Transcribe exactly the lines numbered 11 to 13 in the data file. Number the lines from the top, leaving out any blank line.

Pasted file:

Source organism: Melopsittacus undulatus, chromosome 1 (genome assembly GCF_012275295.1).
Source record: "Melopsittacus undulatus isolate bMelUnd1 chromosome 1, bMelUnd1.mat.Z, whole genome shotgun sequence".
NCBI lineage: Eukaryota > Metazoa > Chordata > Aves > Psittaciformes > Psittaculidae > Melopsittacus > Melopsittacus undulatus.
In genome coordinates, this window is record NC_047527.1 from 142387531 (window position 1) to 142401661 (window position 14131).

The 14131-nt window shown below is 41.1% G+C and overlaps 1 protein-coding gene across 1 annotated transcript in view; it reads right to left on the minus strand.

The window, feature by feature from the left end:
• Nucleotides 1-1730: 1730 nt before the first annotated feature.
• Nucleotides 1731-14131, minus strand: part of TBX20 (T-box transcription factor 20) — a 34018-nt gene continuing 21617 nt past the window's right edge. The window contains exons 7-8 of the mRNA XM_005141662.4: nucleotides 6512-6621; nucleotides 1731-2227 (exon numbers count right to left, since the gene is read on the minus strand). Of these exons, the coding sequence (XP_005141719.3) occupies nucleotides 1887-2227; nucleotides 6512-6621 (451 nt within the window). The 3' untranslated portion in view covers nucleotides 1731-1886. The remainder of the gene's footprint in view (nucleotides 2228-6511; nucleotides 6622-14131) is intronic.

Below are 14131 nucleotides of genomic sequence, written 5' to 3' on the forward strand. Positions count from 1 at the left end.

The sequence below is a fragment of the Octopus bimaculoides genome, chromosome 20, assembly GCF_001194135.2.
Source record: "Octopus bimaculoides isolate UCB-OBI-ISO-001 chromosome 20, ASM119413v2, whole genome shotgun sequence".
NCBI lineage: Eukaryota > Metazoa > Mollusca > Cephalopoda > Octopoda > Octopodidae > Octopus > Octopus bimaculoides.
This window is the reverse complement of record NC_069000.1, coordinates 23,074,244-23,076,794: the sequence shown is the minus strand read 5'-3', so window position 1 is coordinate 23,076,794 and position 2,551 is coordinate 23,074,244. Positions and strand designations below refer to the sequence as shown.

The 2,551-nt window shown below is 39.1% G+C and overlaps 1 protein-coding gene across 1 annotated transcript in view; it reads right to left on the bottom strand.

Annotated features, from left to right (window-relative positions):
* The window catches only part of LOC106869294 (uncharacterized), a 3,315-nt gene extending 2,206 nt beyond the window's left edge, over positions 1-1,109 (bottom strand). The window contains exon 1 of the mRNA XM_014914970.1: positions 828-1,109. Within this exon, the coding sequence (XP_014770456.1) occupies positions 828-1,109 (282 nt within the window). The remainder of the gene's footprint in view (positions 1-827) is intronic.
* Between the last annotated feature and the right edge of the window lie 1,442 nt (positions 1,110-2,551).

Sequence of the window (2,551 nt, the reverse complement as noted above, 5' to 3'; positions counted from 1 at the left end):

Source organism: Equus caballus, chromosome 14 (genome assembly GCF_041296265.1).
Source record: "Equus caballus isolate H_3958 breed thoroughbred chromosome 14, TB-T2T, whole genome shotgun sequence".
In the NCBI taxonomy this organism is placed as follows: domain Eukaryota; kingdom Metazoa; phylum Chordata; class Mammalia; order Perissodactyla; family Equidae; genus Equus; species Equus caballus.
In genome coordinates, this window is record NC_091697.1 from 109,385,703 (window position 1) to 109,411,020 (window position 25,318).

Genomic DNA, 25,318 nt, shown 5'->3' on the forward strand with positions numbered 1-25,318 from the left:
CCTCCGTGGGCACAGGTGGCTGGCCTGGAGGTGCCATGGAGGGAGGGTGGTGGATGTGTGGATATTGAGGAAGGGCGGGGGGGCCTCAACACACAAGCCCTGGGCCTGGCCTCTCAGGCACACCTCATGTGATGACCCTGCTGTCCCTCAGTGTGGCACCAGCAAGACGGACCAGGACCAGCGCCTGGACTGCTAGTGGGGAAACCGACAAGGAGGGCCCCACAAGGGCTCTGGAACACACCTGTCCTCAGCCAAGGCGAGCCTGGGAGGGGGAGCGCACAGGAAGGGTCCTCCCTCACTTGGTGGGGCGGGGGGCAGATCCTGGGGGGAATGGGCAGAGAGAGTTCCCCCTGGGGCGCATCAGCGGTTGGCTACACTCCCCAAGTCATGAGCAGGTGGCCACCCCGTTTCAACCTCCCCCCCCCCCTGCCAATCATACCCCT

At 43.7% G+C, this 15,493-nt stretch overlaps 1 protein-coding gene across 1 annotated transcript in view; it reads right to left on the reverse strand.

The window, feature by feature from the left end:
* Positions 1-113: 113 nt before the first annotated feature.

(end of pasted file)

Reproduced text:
Source record: "Octopus bimaculoides isolate UCB-OBI-ISO-001 chromosome 20, ASM119413v2, whole genome shotgun sequence".
NCBI lineage: Eukaryota > Metazoa > Mollusca > Cephalopoda > Octopoda > Octopodidae > Octopus > Octopus bimaculoides.
This window is the reverse complement of record NC_069000.1, coordinates 23,074,244-23,076,794: the sequence shown is the minus strand read 5'-3', so window position 1 is coordinate 23,076,794 and position 2,551 is coordinate 23,074,244. Positions and strand designations below refer to the sequence as shown.